For decongestants, blood pressure guidelines suggest using them for the shortest duration possible or using an alternative such as nasal saline or antihistamines to help with congestion. Decongestants shouldn't be taken longer than seven days before consulting with a health care provider, DePalma said.

NSAIDs taken as pills should be avoided when possible to avoid affecting blood pressure, guidelines advise. Rather, topical NSAIDs and acetaminophen are recommended alternatives.

"There are effective therapies that are less risky and definitely should be tried first," DePalma said. "If other over-the-counter medications are needed, use them cautiously. And if someone finds they are having problems like high blood pressure or other things like heart palpitations, they should talk with their health care provider."

If symptoms are mild or moderate, rest and drink plenty of fluids, Michos said. Preventing dehydration should help reduce body aches, clear mucous and may reduce the need for decongestants.

To help avoid getting sick in the first place, Michos recommends frequent hand-washing and lots of sleep, especially during cold and flu season. The Centers for Disease Control and Prevention recommends an annual flu vaccine for everyone 6 months and older, and the pneumonia vaccine for children under 2 and adults 65 and older.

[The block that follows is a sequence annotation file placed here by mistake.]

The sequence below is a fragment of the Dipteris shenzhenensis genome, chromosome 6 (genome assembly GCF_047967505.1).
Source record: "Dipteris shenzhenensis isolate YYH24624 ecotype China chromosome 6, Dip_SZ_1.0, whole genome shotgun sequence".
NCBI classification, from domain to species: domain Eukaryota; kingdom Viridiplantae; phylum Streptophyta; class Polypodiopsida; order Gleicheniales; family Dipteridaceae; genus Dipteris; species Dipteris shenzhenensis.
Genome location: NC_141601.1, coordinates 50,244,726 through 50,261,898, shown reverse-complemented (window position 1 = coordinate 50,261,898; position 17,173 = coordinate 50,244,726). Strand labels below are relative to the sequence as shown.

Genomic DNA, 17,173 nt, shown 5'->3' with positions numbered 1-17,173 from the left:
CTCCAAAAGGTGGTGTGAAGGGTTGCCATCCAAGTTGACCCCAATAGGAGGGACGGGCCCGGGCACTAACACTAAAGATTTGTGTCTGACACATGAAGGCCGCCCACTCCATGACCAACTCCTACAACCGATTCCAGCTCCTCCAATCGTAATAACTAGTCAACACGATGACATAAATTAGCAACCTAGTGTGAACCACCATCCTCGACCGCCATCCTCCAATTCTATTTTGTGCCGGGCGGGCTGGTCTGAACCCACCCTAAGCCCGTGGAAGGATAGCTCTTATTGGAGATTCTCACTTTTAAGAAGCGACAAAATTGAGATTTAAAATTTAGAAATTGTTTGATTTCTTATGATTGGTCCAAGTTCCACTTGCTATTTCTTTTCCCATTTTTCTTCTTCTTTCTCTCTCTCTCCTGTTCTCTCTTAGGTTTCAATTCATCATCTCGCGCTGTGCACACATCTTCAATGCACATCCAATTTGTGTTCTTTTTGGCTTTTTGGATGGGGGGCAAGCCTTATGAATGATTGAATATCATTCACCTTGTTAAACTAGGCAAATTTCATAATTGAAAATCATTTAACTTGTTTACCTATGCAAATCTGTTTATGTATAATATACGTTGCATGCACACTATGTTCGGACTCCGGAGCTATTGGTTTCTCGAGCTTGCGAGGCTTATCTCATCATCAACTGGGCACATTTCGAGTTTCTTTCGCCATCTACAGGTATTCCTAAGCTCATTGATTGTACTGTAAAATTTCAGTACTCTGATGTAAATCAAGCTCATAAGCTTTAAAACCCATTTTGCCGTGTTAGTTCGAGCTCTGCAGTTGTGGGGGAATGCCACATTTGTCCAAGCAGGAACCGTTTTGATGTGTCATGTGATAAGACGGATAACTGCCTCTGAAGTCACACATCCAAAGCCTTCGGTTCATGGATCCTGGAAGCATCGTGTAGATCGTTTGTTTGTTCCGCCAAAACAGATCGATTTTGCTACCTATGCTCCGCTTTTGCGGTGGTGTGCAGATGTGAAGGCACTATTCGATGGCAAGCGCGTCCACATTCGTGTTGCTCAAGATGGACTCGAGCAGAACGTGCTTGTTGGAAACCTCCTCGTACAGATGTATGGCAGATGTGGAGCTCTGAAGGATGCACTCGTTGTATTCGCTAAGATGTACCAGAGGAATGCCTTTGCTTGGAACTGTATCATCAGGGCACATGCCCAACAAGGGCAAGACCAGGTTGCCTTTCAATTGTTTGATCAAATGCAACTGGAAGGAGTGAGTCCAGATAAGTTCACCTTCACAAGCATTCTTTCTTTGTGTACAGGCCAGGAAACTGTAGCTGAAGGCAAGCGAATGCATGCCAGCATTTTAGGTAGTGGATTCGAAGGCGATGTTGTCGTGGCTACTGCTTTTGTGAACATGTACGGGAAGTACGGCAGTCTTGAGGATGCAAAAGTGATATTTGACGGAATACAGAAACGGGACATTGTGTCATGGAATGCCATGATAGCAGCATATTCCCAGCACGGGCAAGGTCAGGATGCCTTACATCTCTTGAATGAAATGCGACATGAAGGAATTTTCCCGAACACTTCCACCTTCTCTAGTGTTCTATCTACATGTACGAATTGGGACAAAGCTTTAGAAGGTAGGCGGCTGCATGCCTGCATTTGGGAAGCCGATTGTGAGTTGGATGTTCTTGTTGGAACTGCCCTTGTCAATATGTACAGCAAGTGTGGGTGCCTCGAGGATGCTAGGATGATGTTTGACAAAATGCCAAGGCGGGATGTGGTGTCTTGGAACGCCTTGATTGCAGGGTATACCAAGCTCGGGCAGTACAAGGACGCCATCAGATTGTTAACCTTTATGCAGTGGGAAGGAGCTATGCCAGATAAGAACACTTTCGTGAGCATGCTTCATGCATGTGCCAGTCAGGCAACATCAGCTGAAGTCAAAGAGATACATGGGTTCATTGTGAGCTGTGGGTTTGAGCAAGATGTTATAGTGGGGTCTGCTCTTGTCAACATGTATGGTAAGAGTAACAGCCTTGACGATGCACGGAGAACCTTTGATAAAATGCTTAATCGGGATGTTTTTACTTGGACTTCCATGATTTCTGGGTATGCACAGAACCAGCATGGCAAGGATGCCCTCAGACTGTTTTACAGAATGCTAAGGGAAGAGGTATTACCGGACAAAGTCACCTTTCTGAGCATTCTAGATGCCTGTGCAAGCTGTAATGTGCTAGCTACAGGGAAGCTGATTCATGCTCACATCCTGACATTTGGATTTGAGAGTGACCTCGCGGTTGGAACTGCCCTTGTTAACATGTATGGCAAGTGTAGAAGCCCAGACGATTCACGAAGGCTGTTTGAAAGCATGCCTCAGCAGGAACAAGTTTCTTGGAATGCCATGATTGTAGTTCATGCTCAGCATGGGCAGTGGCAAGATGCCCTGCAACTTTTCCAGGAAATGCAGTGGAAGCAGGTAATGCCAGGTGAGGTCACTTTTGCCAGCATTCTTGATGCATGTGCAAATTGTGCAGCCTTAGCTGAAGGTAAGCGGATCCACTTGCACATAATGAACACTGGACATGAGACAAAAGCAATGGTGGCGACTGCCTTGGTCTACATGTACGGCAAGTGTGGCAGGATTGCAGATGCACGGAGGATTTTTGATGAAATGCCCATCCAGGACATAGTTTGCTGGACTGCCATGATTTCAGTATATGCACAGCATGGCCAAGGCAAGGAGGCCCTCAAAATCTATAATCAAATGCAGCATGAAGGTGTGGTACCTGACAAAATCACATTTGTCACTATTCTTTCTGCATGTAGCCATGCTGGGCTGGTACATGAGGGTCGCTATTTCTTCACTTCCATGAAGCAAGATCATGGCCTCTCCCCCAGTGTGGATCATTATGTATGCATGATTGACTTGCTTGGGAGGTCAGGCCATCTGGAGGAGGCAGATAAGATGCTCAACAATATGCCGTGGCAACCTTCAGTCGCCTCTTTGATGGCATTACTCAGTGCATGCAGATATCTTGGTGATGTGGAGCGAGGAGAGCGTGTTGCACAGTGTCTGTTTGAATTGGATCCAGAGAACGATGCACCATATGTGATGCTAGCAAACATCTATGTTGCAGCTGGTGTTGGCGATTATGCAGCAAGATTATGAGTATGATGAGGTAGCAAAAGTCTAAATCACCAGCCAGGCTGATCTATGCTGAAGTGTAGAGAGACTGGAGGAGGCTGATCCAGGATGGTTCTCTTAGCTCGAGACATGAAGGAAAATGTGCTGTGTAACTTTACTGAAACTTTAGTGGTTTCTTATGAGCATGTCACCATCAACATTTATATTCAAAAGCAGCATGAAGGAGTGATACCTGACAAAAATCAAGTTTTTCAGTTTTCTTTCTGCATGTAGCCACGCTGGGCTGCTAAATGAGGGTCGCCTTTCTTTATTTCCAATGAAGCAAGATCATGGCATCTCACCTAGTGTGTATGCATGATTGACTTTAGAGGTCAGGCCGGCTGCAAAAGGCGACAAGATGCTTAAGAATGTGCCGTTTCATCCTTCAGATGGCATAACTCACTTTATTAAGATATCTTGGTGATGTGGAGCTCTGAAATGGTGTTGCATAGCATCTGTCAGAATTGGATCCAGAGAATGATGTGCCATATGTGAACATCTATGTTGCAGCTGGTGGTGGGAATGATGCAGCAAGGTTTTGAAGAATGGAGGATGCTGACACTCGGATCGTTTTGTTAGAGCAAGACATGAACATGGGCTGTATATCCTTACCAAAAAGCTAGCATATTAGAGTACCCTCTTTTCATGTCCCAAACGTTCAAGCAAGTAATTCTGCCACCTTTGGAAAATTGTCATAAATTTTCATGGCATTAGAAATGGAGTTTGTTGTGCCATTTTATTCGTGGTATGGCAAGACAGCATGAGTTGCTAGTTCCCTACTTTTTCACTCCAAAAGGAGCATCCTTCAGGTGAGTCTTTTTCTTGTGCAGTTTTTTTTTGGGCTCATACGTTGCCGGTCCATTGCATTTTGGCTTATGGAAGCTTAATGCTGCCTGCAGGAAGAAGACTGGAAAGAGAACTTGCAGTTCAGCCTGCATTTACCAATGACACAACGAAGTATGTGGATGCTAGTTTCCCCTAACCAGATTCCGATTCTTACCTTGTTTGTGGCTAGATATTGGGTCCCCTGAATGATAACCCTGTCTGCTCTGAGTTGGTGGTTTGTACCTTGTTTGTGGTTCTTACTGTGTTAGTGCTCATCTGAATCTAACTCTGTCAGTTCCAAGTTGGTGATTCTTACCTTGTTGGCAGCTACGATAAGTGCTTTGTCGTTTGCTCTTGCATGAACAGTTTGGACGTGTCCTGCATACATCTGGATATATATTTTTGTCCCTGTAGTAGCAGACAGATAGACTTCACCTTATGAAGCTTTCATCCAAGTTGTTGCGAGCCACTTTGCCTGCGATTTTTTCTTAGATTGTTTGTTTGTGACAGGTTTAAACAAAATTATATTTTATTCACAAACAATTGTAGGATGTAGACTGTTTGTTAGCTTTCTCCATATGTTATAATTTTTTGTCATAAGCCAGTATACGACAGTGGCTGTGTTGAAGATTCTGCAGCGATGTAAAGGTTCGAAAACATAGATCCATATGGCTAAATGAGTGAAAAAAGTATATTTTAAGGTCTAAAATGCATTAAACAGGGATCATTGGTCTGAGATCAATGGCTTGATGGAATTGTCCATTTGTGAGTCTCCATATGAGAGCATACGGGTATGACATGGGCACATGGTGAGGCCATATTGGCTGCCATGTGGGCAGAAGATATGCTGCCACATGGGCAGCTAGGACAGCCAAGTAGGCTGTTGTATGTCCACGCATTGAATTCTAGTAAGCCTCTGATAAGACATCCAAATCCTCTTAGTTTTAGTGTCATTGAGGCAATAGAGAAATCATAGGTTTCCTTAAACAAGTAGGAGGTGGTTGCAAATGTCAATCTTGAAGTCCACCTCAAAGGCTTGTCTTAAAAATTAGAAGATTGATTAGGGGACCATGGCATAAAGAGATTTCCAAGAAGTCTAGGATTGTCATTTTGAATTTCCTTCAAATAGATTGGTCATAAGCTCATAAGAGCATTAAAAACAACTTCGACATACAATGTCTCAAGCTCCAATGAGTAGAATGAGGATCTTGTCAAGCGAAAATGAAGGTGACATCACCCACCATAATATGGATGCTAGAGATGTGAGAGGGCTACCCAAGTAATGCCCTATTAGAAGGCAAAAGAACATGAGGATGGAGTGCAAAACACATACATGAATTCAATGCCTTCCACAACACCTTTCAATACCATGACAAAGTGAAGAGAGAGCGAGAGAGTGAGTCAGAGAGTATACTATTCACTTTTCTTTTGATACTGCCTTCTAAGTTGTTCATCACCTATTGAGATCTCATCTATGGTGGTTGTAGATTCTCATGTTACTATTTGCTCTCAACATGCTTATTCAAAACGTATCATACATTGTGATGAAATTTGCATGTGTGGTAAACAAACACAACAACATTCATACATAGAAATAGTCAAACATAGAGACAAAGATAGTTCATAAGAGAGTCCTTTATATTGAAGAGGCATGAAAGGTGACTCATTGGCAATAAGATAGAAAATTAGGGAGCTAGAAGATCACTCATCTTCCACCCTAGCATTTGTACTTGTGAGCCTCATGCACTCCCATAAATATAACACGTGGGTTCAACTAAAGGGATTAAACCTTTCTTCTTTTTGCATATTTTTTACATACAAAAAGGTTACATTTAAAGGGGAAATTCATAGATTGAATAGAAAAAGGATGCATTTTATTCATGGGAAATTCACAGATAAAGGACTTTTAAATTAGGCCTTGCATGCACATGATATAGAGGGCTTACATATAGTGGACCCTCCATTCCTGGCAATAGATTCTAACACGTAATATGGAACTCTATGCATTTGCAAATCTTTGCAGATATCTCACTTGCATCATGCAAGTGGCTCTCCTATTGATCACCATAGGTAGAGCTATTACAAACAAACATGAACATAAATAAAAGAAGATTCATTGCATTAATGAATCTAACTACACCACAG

If you have questions or comments about this story, please email editor@heart.org.
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American Heart Association News Stories

American Heart Association News covers heart disease, stroke and related health issues. Not all views expressed in American Heart Association News stories reflect the official position of the American Heart Association.

Copyright is owned or held by the American Heart Association, Inc., and all rights are reserved. Permission is granted, at no cost and without need for further request, to link to, quote, excerpt or reprint from these stories in any medium as long as no text is altered and proper attribution is made to the American Heart Association News. See full terms of use.

HEALTH CARE DISCLAIMER: This site and its services do not constitute the practice of medical advice, diagnosis or treatment. Always talk to your health care provider for diagnosis and treatment, including your specific medical needs. If you have or suspect that you have a medical problem or condition, please contact a qualified health care professional immediately. If you are in the United States and experiencing a medical emergency, call 911 or call for emergency medical help immediately.